7/31/09 - Update

It has been awhile since I posted last and a bunch has happened, so I thought it made sense to give an update.

Dr. Watanabe has continued to monitor the health of my eye with the contact lenses. He has continued to look at the progression of the neovascularization, which has not really progressed significantly from the the pictures I previously posted. In addition, he had seen some edema in the center of my eye and also some staining on the eye, around the stitched area and for some reason on the nasal side of my left eye. As a result, he sent me back to Dr. Rapoza to have a look at the eye and ascertain what we should do. I saw Dr. Rapoza about a week ago and it was actually a very good visit. He told me that he did not believe that the neovascularization, etc. was a problem at all and everything seemed within the normal range for my stage in the healing process. He told me that he thought it was fine for me to wear contact lenses, as long as I was not seeing a lot of additional progression in the neovascularization or feeling a lot of pain or discomfort. He also mentioned that he could take out the stitches if we wanted, but that it didn't likely make sense to do it at this stage. Obviously, I viewed all of this as great news as it allows me to see for the time being!

I then had another appointment with Dr. Watanabe in which he looked at all of the issues with my eye, which had not progressed in any material way and since Dr. Rapoza seemed OK with me wearing lenses, advised me that I could continue to wear a soft lens in the eye. I had actually been through three different types of lenses at that point (Acuvue Oasis, Biofinity and Day and Night). He basically told me to let him know which I liked better as all of them seemed in the fit range. I ended up picking the Acuvue Oasis as I was getting the best combination of comfort and vision. I can see about 20/40 out of the eye and also can wear my lenses all day, typically about 16 hours without any material discomfort - basically they hurt at the end of the day and I use rewetting drops, but it is manageable.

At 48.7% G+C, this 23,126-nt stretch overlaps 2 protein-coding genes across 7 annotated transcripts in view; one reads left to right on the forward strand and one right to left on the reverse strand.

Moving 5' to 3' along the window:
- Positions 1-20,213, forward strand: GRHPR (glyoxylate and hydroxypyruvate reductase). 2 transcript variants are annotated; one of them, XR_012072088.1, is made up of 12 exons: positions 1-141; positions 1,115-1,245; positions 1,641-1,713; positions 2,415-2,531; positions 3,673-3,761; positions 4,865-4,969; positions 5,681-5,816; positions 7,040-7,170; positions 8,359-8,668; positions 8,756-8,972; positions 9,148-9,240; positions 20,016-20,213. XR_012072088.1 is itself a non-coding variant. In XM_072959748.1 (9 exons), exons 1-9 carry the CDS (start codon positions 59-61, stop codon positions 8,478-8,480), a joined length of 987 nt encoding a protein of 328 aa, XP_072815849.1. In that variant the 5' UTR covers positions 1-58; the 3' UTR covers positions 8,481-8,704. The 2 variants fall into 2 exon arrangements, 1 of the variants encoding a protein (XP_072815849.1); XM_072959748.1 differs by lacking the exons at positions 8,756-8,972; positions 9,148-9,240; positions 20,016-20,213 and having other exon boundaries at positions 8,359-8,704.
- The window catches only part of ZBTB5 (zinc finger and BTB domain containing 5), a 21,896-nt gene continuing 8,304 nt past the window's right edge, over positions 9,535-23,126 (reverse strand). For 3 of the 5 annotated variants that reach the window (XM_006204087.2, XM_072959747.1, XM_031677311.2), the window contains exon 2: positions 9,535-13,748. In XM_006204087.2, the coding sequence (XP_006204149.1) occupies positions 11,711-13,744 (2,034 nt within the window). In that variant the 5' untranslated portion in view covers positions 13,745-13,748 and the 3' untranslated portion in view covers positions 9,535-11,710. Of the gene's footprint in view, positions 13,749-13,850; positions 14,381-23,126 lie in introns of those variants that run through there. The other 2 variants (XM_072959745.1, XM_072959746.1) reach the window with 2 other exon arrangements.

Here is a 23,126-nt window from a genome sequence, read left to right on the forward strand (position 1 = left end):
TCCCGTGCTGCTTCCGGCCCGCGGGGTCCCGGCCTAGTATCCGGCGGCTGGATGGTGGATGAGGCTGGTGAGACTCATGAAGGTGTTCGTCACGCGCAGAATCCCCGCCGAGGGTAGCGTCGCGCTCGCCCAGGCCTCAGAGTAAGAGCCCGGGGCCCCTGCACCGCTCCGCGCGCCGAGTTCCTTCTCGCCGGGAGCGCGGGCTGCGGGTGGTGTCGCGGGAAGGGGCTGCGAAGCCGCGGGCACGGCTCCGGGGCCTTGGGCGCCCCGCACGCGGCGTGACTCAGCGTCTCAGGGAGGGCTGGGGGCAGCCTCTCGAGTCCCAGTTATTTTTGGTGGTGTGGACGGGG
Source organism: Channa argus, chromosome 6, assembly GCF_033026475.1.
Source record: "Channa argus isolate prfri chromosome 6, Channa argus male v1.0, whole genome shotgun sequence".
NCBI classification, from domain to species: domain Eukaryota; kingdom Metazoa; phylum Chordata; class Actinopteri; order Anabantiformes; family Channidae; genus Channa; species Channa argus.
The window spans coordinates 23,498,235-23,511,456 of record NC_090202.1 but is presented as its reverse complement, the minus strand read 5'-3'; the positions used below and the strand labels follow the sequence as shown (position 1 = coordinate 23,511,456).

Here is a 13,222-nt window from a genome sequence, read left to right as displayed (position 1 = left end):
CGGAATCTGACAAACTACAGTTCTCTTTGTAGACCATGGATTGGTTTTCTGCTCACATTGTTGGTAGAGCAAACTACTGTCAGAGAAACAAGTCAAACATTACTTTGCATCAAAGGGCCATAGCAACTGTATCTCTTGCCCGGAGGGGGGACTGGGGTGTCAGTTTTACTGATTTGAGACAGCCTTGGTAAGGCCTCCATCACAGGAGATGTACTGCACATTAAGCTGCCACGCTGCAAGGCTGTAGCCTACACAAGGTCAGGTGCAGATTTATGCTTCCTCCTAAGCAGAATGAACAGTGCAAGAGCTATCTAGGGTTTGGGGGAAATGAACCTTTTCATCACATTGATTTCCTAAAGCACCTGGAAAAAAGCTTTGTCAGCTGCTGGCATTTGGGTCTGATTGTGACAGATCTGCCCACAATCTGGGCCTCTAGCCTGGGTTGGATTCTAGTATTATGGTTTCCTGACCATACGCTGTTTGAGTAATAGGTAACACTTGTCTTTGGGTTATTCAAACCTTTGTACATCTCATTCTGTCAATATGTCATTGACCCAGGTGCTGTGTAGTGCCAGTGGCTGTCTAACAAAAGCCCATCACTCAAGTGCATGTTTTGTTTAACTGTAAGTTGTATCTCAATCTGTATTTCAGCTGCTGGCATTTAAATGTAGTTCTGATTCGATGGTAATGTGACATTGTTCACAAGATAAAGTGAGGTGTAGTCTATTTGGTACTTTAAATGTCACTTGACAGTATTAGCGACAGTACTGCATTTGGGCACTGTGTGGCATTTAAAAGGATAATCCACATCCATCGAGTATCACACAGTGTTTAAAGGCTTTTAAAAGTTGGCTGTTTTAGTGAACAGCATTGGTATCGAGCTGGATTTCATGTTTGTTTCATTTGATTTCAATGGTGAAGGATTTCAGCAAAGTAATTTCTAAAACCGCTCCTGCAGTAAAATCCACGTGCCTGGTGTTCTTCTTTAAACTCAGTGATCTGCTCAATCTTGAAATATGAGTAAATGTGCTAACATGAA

Again, all in all, I view this as a great result for the time being and if this is how my vision stays for the long haul, I will be very pleased!

I have an appointment to go back and see Dr. Watanabe in about 2 months...fingers crossed!

Oh, and as I side note, it turns out that I need to have surgery on my shoulder to repair a torn labrum - I really should have taken out the extended warranty as I feel like I am fallin apart! - oh well, I think that shoulder surgery should be a breeze compared to the corneal transplant!


  1. Just wanted to say thanks for blogging about your experience and for posting the pics of your eye. A fascinating read.

    Wishing you great luck and healthy vision!

  2. Thank you for sharing your story. I have Keratoconus in both eyes and have been placed on the transplant list so I am waiting for the call. After reading your accounts of the process I am not as anxious. Thanks!

  3. Thank you so much for sharing your story. I also have Keratoconus in both of my eyes and I am scheduled for my first corneal transplant on November 18th. Reading your blog has really eased my mind on what to expect. Thanks again.


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